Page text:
Thursday, February 28, 2008

Tiny wheels.

So, I went for a 4 hour tour the other day. No shipwrecks or desert islands like the SS Minnow (Gilligan's Island, ya know), but I knew the day would be filled with a difficult ride as far as quite a bit of climbing and very rocky terrain. Imagine Moab on a bad hair day and this is the area we would be riding through. Nothing big as far as huge drops or anything, but sustained, broken and rutted sandstone. There is a trail in here somewhere.

Knowing that, I chose to take the Cannondale Prophet with its disc brakes, granny gear, and 5 inches of travel. This bike right here:

It had been months since I spent any time at all on the Prophet, a nearly new bike and a great one too. The 29er had just stolen my heart, as it were. But I figured this day deserved a real trail bike. I may have been wrong.

I felt every crack in the rock like it was a tiny hand robbing me of momentum. Ledges tried to stop me completely. I fought to keep the rear tire from spinning on steep climbs and even though the bennies of the fully equipped sus bike were great, man o man did I wish for 29" wheels again. Simply amazing.

Buddy Steve felt like superman apparently, after summitting the first climb.

I just felt awful, like I had cheated on my best girl to go out with a painted up hussy who promised a lot more than she delivered. My thoughts were on the Karate Monkey back at home, even though I knew the lack of a granny would have me pushing right now. The techy downhill was pretty good on the Prophet. There is a lot to be said about disc brakes, etc, especially when gravity is helping.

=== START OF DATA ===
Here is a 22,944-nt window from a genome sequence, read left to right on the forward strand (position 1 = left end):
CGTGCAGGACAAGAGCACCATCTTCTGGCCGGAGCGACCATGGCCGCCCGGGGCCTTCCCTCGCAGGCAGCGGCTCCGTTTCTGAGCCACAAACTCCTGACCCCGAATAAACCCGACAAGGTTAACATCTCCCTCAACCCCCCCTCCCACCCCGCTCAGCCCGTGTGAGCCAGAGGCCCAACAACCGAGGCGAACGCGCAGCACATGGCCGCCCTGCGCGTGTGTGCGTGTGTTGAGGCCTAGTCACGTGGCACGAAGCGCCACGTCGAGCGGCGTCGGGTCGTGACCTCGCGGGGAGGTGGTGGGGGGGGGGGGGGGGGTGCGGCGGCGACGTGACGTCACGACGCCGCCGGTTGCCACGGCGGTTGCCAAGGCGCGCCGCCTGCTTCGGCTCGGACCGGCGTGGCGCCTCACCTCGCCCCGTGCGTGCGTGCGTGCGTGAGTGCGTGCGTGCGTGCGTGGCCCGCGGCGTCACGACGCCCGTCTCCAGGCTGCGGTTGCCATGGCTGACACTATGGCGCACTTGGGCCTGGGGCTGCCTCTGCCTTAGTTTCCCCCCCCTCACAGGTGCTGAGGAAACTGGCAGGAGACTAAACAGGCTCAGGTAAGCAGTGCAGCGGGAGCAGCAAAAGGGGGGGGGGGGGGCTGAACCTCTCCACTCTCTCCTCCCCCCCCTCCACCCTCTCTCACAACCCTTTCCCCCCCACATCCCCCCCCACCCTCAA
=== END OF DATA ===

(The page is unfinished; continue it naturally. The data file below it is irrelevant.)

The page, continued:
By the second long climb, I was tired and really fighting the rocky sections that demanded a good line and balance/power to overcome. My timing was off, I just pretty much sucked. Not the bike, really. Buddy Steve rode right up, pretty much anyway.

It was me mostly. I really had become tuned to the bigger wheels. I cannot believe how much better they feel to me when you are trying to keep moving through difficult terrain. Downhill, the other bike was fine, in it's element. Uphill, yuck. Not impossible, just much harder IMO. And frankly. my opinion is the only one that matters here.

Anyway, as soon as the budget allows, I am buying an FS trailbike with discs and more gears. Then, I am going to go back to that trail and ride it again.

I bet I smile more.

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